Zoe Emails. Tips and Tricks « ZL. Game Career Guide has been a constant help throughout my continual development and I have found yet another little gem.
One of their features has Gideon Shbeeb, a student at The Guildhall at SMU, pick apart the narrative structure of Bioware’s original Mass Effect depicting why it succeeds as an interactive story.I am going to take notes from the article to enable my development. One of the key reasons it is an interactive story is the main character, Commander Shepherd is a typical protagonist from Bioware, but the thing that grabs the player is the immediate customisation. Secret history. A secret history (or shadow history) is a revisionist interpretation of either fictional or real (or known) history which is claimed to have been deliberately suppressed, forgotten, or ignored by established scholars.
Secret history is also used to describe a type or genre of fiction which portrays a substantially different motivation or backstory from established historical events. Secret histories of the real world The exemplar secret history is the Anecdota of Procopius of Caesarea (known for centuries as the Secret History). It was discovered, centuries after it was written, in the Vatican Library and published in 1623, although its existence was already known from the Suda, which referred to it as the Anekdota ("the unpublished composition"). The Secret History covers roughly the same years as the first seven books of the History of Justinian's Wars and appears to have been written after they were published. GLASS LIFE IN FUTURE.
Wainscot. In fantasy fiction, a wainscot is a society concealed ('hidden in the wainscotting') and secretly working in the real world.
The term was first coined by The Encyclopedia of Fantasy in 1997. Such concealed societies typically have a special insight into the mechanics of the world, such as an understanding of magical forces or knowledge of supernatural beings. Wainscot societies may seek to hide this information from outsiders, or they may be disbelieved due to ignorance, conspiracies, or consensus reality. A significant feature of wainscot fiction is that it does not take place in fantasy realms only accessible via some kind of magical portal (e.g.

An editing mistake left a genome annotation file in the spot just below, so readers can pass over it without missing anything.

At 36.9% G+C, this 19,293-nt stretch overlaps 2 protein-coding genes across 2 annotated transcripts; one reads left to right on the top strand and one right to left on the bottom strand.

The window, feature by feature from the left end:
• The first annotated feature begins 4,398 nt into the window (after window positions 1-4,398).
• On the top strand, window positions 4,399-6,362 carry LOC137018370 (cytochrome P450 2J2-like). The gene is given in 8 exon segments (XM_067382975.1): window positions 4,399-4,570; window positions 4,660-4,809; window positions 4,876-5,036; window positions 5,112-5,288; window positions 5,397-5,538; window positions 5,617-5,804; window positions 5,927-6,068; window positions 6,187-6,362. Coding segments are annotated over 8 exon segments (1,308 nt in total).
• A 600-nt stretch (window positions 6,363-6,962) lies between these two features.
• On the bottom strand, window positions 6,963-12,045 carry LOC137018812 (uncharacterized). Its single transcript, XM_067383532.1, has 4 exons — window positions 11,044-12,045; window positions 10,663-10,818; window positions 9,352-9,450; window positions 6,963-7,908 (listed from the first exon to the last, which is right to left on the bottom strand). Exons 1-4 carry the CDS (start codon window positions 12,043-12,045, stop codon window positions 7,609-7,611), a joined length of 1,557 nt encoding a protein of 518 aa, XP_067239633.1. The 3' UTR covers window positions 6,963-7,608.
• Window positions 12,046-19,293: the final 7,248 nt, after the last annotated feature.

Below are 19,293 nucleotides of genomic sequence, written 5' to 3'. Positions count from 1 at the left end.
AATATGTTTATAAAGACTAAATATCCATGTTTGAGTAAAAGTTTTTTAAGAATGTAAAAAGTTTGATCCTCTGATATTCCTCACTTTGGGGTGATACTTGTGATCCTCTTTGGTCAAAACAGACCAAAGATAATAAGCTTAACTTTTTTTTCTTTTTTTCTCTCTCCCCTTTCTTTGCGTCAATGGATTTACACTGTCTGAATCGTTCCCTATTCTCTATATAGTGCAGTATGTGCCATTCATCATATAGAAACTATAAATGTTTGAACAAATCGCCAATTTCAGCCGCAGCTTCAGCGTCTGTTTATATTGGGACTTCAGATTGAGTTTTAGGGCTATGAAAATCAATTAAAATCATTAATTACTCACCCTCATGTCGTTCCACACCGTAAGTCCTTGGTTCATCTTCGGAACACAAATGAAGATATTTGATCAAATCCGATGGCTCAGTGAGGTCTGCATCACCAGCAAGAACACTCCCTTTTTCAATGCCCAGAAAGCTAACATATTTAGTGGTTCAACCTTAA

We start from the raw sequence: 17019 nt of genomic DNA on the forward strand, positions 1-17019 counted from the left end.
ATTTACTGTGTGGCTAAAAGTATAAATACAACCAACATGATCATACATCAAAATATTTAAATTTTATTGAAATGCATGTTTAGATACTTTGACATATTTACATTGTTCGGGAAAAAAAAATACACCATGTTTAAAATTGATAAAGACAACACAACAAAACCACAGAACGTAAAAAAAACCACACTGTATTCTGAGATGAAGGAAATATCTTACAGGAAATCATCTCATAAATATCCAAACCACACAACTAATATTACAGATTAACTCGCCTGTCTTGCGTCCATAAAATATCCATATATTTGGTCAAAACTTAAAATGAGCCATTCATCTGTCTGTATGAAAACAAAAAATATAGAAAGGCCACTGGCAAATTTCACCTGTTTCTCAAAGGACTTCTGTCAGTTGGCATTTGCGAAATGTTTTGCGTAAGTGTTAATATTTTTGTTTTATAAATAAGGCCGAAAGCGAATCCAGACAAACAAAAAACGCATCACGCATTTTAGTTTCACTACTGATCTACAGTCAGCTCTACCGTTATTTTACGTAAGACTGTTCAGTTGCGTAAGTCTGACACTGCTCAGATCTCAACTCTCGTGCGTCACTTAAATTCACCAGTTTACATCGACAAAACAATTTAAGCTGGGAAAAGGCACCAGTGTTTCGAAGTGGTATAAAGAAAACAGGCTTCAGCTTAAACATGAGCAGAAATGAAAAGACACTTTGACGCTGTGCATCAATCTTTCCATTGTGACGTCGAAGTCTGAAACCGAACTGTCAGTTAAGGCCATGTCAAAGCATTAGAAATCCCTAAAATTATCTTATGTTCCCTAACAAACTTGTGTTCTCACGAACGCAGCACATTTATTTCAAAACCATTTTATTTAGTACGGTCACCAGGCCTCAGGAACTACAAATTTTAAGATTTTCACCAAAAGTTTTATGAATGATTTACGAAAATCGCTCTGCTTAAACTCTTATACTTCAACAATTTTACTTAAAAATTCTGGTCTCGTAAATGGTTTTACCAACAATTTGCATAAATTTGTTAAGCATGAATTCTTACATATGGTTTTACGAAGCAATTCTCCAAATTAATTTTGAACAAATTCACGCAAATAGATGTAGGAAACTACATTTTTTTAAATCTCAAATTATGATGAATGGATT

Assassin's Creed. Premise Within the Animus, Desmond explores the memories of a number of Assassins, including Altaïr ibn-La'Ahad, an initially disgraced Assassin working to redeem himself during the Third Crusade; Ezio Auditore da Firenze, an Assassin in Italy during the late 15th and early 16th centuries of the Italian Renaissance, and Ratohnhaké:ton, otherwise known as Connor, a half-Mohawk, half-British Assassin during the American Revolution.
Throughout these events, Desmond learns of allusions to the prophetic end of the world in 2012 from a former Animus test subject, Subject 16: the event turns out to be a repeat of the disaster which wiped out the ancient civilization, and he finds out that his memories hold the key to Earth surviving the second storm. During his experiences, Desmond is aided by holographic projections of three of the ancient race's rulers: Jupiter, Minerva and Juno.
Neil Gaiman. Early life Gaiman's family is of Polish and other Eastern European-Jewish origins; his great-grandfather emigrated to the UK from Antwerp, Belgium before 1914 and his grandfather eventually settled in the Hampshire city of Portsmouth and established a chain of grocery stores.
His father, David Bernard Gaiman, worked in the same chain of stores; his mother, Sheila Gaiman (née Goldman), was a pharmacist. He has two younger sisters, Claire and Lizzy. After living for a period in the nearby town of Portchester, Hampshire, where Neil was born in 1960, the Gaimans moved in 1965 to the West Sussex town of East Grinstead where his parents studied Dianetics at the Scientology centre in the town; one of Gaiman's sisters works for the Church of Scientology in Los Angeles. His other sister, Lizzy Calcioli, has said, "Most of our social activities were involved with Scientology or our Jewish family. Brave New World. In 1999, the Modern Library ranked Brave New World fifth on its list of the 100 best English-language novels of the 20th century. In 2003, Robert McCrum writing for The Observer listed Brave New World number 53 in "the top 100 greatest novels of all time", and the novel was listed at number 87 on the BBC's survey The Big Read. Title O wonder!
How many godly creatures are there here! How beauteous mankind is! The Limits to Growth. Five variables were examined in the original model.
These variables are: world population, industrialization, pollution, food production and resource depletion. The authors intended to explore the possibility of a sustainable feedback pattern that would be achieved by altering growth trends among the five variables under three scenarios. They noted that their projections for the values of the variables in each scenario were predictions "only in the most limited sense of the word," and were only indications of the system's behavioral tendencies. Two of the scenarios saw "overshoot and collapse" of the global system by the mid to latter part of the 21st century, while a third scenario resulted in a "stabilized world. "